Health Policy Research (HPR)

HPR 5010 Economics of Health Care Delivery

This course examines how medical care is produced and financed in private and public sectors, economic models of consumer and producer behavior, applications of economic theory to health care. Prerequisite: Course only open to Masters of Science in Heath Policy Research students unless by special request.

Spring

1 Course Unit

HPR 5030 Qualitative Methods in Health Research

The purpose of this course is to expose students to a variety of qualitative approaches/methodologies that may be used in health services/policy research. In didactics we will discuss the pros and cons of a range of qualitative Methods, how the method is actually implemented (with multiple experts presenting approaches), and pair the presentation with a broader discussion in which students compare and contrast health oriented articles in which the method was used. Students will have the opportunity to apply the theoretical approaches to their own research interests with direct input from the faculty and their peers. Prerequisite: Permission needed from Instructor.

Summer Term

Also Offered As: PUBH 5380

1 Course Unit

HPR 5500 Clinical Economics and Clinical Decision Making

This course focuses on the application of decision analysis and economic analysis to clinical and policy research. The course begins with material about the selection, use, and analysis of diagnostic tests using two by two tables, likelihood ratios, and ROC curves. The course continues with the introduction of more general tools for decision analysis, including decision trees and other mathematical models. Special emphasis is placed on the assessment and use of utilities in these models. A major focus of the course is the application of economic principles to the evaluation of health outcomes. During seminars, students will carry out practical exercises that include problem solving, critically analyzing published articles, and learning to use computer software that facilitates decision and economic analyses. Prerequisite: Permission of instructor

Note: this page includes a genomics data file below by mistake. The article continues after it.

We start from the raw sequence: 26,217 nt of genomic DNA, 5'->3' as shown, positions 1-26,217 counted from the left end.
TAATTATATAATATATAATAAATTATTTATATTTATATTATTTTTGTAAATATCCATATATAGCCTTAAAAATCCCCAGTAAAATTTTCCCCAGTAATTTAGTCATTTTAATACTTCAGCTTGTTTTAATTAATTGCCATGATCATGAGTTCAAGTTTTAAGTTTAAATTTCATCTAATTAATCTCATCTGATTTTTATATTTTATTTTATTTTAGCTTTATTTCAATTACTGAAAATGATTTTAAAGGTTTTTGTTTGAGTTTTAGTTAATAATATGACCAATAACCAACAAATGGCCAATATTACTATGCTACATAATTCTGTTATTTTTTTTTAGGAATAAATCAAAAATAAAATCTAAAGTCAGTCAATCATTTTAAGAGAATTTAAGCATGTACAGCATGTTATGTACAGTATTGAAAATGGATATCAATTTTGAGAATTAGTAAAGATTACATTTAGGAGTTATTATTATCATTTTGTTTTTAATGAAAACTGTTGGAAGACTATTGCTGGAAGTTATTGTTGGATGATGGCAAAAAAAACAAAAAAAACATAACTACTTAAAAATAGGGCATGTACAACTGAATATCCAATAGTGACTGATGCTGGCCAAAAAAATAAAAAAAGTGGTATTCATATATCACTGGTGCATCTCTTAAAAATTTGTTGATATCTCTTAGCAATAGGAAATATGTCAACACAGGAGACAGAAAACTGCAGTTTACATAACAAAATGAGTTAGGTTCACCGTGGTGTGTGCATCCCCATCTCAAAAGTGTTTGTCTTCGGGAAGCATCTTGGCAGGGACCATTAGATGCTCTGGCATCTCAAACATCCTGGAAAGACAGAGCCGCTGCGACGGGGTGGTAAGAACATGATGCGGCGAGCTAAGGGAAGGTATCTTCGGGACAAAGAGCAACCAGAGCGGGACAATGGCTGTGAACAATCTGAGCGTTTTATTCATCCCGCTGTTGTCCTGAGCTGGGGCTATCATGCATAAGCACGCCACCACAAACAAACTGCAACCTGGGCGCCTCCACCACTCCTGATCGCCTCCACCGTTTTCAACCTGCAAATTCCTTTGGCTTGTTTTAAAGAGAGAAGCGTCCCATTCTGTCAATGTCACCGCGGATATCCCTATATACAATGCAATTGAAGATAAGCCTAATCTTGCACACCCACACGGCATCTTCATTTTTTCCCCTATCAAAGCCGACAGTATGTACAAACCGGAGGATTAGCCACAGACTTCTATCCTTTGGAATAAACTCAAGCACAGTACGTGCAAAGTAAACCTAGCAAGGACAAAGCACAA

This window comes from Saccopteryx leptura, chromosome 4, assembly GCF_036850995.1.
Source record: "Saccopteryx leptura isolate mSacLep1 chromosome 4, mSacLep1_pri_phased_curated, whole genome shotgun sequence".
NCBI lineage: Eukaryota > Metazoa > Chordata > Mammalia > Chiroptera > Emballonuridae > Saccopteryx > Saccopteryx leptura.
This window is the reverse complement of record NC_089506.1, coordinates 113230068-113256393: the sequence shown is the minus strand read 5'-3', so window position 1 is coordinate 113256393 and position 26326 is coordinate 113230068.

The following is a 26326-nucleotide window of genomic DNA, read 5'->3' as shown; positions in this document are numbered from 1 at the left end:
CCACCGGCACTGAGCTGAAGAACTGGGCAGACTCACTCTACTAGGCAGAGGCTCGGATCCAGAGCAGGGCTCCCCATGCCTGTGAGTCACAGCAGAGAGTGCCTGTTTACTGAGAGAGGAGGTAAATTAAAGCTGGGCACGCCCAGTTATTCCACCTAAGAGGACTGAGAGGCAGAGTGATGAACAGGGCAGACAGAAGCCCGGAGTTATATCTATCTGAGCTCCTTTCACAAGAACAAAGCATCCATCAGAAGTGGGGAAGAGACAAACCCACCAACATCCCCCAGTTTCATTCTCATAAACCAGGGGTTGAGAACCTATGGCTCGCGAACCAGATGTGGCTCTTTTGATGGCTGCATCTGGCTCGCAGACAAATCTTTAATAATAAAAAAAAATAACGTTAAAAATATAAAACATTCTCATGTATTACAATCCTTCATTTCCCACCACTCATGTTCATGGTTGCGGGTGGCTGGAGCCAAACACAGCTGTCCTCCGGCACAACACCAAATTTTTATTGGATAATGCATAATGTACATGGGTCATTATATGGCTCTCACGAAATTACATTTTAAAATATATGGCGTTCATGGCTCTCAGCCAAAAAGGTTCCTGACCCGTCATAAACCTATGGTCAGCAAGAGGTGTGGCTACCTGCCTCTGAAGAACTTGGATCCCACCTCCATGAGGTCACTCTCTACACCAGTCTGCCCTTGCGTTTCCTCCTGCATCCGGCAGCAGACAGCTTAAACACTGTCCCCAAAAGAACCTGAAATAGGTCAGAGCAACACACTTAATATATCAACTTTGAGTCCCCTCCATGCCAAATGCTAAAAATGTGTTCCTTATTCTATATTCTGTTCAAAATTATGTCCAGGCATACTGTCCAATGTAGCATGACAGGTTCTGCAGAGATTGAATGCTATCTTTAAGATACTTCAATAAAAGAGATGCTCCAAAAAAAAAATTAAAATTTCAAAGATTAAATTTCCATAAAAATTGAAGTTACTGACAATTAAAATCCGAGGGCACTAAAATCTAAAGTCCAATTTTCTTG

Spring

Also Offered As: EPID 5500

1 Course Unit

HPR 5800 Outcomes Research

This course is divided into two main parts. The first part addresses issues related to the measurement of quality in health care. Included is a review of theclassical structure-process-outcome quality paradigm. The paradigm's strengths and limitations are addressed. This part especially focuses on outcome measure of quality and examines the validity of alternative measures. The second part deals with observational, or quasi-experimental, research studies. It addresses the advantages and limitations of alternative designs, and covers the role of clinical risk adjustment in observational studies of medical interventions. It focuses on the problem of selection bias, and reviews recent methods for dealing with this bias, such as instrumental variables. Prerequisite: Introductory course in statistics including regression methods. Permission of instructor if prerequistion is not met.

Fall

Also Offered As: EPID 5800

1 Course Unit

HPR 5880 Advanced Leadership Skills in Community Health